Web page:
Linda Colling: Who wants the right to dress like a slut?

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COMING to a city near you – a SlutWalk.

What kind of woman would brand herself a slut?

The very term denegrates womanhood. As this global march phenomenon grips Britain, the ethos behind it is great that women should be able to wear whatever they want without being seen by men as fair game and up for it.

But it’s all taking on a carnival guise, where women who are up for stripping down to scanty bras and pants and emblazoning the word “Slut” across their flesh are bringing what is a serious message into an excuse for a circus.

“Hey, look at me I’m wearing as little as possible and joining in a very jolly jape.”

Newcastle and London are all set to follow suit next month mimicking the hundred protesters in Dallas, decked out in various stages of undress who marched chanting: “Hey, hey, ho, ho, we understand that no means no.”

While it is great that women are rebelling to end the “victimisation and the culture of blame” towards rape victims, how many are really on the march with serious intent?

It is indeed right to raise awareness for rape victims to tell people that they are not to blame, no matter what they wear, but if only they had chosen a better name than this.

Of course organisers embraced the term after a Canadian policeman told women on a campus to stop dressing like “sluts” to avoid being raped.

Pc Michael Sanguinetti’s comments came in a health and safety talk in Toronto and they were seized on. He has since apologised and been disciplined.

This doubtless well-meaning man, who didn’t use the word rape but “victimised”, sparked outrage, that women who dress like slags are partly responsible if they are attacked, sexually harrassed or raped.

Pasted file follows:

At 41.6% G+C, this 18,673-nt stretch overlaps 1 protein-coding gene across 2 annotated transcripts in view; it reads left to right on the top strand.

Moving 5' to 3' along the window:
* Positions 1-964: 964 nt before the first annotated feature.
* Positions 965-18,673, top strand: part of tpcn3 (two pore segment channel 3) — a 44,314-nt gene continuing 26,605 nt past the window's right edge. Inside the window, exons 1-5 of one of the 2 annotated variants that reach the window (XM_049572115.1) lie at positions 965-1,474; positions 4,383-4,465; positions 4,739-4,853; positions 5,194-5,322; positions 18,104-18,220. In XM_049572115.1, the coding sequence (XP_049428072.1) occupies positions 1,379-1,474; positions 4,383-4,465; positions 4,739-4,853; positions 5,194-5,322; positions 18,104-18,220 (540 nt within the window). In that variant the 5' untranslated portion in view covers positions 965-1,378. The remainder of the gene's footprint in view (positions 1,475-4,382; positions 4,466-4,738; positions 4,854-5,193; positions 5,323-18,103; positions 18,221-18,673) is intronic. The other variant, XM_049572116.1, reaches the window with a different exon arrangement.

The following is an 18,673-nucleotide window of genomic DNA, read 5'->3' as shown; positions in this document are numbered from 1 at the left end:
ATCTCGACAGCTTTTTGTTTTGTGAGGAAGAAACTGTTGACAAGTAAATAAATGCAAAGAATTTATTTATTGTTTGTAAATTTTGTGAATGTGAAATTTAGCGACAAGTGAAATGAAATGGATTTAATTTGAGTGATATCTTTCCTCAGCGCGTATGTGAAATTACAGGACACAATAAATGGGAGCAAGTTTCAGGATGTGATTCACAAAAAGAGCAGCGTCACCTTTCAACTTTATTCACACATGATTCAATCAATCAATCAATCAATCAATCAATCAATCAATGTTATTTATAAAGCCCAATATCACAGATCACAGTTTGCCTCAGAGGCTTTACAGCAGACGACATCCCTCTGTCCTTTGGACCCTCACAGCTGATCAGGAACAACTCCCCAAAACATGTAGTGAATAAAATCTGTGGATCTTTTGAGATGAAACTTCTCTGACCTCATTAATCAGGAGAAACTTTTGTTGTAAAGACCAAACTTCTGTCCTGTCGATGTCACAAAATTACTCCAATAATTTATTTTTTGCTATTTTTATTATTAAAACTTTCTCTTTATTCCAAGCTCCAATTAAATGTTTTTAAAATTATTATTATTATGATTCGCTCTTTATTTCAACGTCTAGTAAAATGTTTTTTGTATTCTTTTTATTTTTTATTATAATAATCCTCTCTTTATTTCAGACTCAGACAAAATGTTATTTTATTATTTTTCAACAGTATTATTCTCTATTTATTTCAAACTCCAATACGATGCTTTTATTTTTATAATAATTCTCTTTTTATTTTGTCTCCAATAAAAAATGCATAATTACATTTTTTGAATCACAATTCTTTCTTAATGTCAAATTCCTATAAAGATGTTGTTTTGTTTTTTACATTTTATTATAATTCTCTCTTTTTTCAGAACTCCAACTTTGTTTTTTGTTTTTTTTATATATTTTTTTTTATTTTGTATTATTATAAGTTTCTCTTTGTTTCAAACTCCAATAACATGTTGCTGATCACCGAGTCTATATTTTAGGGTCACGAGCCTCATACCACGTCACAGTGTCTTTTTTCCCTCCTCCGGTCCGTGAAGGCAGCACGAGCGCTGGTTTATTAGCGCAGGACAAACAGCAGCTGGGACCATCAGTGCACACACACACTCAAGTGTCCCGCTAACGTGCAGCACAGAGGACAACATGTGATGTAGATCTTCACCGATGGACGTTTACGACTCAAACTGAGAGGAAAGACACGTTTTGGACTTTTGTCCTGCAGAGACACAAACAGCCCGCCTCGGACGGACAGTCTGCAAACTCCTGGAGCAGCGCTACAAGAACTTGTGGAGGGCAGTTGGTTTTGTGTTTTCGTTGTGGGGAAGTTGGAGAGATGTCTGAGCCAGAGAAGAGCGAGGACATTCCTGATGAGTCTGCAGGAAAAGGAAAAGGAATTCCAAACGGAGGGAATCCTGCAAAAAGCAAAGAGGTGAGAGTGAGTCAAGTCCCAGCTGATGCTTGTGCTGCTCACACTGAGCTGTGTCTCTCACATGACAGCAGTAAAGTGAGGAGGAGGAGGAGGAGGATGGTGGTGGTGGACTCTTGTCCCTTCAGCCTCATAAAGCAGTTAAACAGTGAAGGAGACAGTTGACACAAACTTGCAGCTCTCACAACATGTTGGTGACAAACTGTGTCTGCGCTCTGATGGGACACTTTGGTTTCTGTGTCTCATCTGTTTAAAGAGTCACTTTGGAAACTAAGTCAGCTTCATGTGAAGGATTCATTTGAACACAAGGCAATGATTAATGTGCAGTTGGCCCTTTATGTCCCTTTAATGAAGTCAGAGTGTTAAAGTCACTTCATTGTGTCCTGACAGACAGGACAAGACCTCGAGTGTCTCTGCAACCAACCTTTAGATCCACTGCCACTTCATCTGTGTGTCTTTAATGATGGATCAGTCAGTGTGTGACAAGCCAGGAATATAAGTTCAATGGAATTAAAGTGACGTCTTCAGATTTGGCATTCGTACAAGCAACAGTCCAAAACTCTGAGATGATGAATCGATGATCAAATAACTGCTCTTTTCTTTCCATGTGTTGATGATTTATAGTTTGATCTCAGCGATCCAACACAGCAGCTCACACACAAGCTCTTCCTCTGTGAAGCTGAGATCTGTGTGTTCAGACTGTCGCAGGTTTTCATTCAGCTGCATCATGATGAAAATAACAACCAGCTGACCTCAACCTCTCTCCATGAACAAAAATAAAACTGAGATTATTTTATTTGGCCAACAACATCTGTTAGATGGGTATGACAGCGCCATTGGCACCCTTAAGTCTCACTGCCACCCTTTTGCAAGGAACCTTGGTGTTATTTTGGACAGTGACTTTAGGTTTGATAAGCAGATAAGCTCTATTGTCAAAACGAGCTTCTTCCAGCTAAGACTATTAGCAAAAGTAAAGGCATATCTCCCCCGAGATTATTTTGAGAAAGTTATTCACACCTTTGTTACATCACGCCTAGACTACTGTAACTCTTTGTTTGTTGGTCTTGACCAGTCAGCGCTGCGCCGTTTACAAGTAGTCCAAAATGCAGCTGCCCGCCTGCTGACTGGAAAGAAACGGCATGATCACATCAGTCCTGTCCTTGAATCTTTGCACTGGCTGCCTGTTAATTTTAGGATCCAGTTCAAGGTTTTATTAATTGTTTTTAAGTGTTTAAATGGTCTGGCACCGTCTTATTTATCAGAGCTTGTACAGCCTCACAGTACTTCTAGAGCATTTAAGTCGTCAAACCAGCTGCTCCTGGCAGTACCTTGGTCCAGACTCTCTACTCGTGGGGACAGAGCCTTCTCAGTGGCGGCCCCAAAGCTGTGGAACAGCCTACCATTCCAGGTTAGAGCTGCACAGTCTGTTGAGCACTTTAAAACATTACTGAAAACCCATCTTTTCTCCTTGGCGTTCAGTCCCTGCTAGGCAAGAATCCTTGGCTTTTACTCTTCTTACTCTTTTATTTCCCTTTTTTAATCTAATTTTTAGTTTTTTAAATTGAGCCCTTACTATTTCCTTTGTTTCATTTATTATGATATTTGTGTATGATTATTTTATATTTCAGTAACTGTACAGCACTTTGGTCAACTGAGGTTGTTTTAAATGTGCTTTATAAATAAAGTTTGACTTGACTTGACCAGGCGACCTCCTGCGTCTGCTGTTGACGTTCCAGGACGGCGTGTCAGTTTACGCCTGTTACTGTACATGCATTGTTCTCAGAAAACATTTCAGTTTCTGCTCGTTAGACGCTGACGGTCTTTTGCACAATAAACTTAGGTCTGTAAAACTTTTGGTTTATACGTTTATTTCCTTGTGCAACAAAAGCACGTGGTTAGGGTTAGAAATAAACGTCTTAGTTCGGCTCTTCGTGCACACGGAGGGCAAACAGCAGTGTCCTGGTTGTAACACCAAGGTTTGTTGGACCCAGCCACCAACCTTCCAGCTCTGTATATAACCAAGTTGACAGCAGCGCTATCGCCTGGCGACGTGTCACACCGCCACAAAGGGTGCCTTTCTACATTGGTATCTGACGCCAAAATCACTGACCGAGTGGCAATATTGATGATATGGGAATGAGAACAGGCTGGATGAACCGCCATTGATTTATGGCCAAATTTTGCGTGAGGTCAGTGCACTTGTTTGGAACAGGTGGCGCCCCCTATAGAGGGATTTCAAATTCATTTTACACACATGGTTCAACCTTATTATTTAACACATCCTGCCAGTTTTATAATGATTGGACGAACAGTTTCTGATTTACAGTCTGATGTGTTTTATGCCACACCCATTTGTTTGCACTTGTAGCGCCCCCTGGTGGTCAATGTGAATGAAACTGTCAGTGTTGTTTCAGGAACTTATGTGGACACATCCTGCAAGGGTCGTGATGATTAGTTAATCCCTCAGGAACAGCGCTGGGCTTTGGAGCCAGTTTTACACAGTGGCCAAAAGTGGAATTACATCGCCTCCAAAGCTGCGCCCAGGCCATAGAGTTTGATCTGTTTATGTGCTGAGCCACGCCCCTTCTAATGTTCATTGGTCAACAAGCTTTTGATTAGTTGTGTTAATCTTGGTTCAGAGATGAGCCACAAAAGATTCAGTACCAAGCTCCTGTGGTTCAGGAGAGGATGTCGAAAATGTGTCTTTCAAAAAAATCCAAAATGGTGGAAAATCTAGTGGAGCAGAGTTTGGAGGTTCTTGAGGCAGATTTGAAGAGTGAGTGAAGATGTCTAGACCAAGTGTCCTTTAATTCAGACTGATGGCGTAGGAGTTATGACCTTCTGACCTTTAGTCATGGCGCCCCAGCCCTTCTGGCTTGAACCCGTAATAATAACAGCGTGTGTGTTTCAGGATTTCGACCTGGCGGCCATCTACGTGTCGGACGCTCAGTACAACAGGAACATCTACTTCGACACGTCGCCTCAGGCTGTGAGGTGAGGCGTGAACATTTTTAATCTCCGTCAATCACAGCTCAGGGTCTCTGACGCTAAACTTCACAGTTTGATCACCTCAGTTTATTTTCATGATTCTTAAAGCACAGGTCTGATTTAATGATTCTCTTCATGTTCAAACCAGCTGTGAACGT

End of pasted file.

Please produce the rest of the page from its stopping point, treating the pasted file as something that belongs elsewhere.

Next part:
As unfortunate as the policeman is the choice of name.

It is not about standing up for feminisim or liberalism but the right to dress like a hooker and reclaim the word slut.

I want neither.

While I applaud any reminder to men that however a woman dresses it is no excuse for pleading he was provoked into a sexual attack, I don’t want the right to dress as a slut. No right-thinking woman does.

If you think anything about yourself you won’t either. SlutWalks are getting masses of publicity and the march is to turn into an annual event to tell people that anyone can be a victim of rape, despite what they wear or do.

Let’s not forget there are more women raped in their home than on the street; far more by someone they know and trust, than by a stranger, just as with murder. And rape can and does happen to women who are covered up.

I would like to see more responsible attire being worn on these marches to match the message.

And also looking closer to home for men who can be a danger.